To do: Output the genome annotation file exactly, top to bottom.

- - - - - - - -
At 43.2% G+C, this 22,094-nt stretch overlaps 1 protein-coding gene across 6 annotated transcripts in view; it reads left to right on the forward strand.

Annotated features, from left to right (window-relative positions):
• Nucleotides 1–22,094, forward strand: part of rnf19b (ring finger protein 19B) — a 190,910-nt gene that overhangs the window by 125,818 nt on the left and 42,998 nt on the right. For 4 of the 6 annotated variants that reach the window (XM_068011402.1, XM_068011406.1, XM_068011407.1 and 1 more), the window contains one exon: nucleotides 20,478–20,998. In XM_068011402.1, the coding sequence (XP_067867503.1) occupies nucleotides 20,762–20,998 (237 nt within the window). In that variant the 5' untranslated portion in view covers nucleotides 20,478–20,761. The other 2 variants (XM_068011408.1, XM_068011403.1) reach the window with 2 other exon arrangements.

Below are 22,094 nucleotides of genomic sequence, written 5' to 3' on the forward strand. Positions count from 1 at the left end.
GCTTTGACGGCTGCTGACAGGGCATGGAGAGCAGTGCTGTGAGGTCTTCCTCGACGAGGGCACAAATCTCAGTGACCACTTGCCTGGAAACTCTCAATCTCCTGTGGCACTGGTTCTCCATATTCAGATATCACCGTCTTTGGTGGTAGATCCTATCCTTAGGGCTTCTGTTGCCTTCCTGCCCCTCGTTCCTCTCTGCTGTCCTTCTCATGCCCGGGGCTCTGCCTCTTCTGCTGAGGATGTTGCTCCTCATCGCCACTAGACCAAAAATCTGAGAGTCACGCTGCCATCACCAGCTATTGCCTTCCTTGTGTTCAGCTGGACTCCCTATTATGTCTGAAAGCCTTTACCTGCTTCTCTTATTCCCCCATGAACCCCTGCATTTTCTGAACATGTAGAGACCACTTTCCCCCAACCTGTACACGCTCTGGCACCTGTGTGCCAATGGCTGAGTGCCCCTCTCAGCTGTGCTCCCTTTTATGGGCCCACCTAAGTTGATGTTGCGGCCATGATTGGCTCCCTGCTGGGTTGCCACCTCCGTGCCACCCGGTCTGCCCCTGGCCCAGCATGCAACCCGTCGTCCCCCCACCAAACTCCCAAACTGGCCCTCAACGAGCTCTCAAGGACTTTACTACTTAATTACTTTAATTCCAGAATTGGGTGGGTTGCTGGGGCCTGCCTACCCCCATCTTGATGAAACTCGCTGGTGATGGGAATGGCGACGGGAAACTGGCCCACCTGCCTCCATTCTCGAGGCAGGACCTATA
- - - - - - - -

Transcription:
At 43.2% G+C, this 22,094-nt stretch overlaps 1 protein-coding gene across 6 annotated transcripts in view; it reads left to right on the forward strand.

Annotated features, from left to right (window-relative positions):
• Nucleotides 1–22,094, forward strand: part of rnf19b (ring finger protein 19B) — a 190,910-nt gene that overhangs the window by 125,818 nt on the left and 42,998 nt on the right. For 4 of the 6 annotated variants that reach the window (XM_068011402.1, XM_068011406.1, XM_068011407.1 and 1 more), the window contains one exon: nucleotides 20,478–20,998. In XM_068011402.1, the coding sequence (XP_067867503.1) occupies nucleotides 20,762–20,998 (237 nt within the window). In that variant the 5' untranslated portion in view covers nucleotides 20,478–20,761. The other 2 variants (XM_068011408.1, XM_068011403.1) reach the window with 2 other exon arrangements.

Below are 22,094 nucleotides of genomic sequence, written 5' to 3' on the forward strand. Positions count from 1 at the left end.
GCTTTGACGGCTGCTGACAGGGCATGGAGAGCAGTGCTGTGAGGTCTTCCTCGACGAGGGCACAAATCTCAGTGACCACTTGCCTGGAAACTCTCAATCTCCTGTGGCACTGGTTCTCCATATTCAGATATCACCGTCTTTGGTGGTAGATCCTATCCTTAGGGCTTCTGTTGCCTTCCTGCCCCTCGTTCCTCTCTGCTGTCCTTCTCATGCCCGGGGCTCTGCCTCTTCTGCTGAGGATGTTGCTCCTCATCGCCACTAGACCAAAAATCTGAGAGTCACGCTGCCATCACCAGCTATTGCCTTCCTTGTGTTCAGCTGGACTCCCTATTATGTCTGAAAGCCTTTACCTGCTTCTCTTATTCCCCCATGAACCCCTGCATTTTCTGAACATGTAGAGACCACTTTCCCCCAACCTGTACACGCTCTGGCACCTGTGTGCCAATGGCTGAGTGCCCCTCTCAGCTGTGCTCCCTTTTATGGGCCCACCTAAGTTGATGTTGCGGCCATGATTGGCTCCCTGCTGGGTTGCCACCTCCGTGCCACCCGGTCTGCCCCTGGCCCAGCATGCAACCCGTCGTCCCCCCACCAAACTCCCAAACTGGCCCTCAACGAGCTCTCAAGGACTTTACTACTTAATTACTTTAATTCCAGAATTGGGTGGGTTGCTGGGGCCTGCCTACCCCCATCTTGATGAAACTCGCTGGTGATGGGAATGGCGACGGGAAACTGGCCCACCTGCCTCCATTCTCGAGGCAGGACCTATA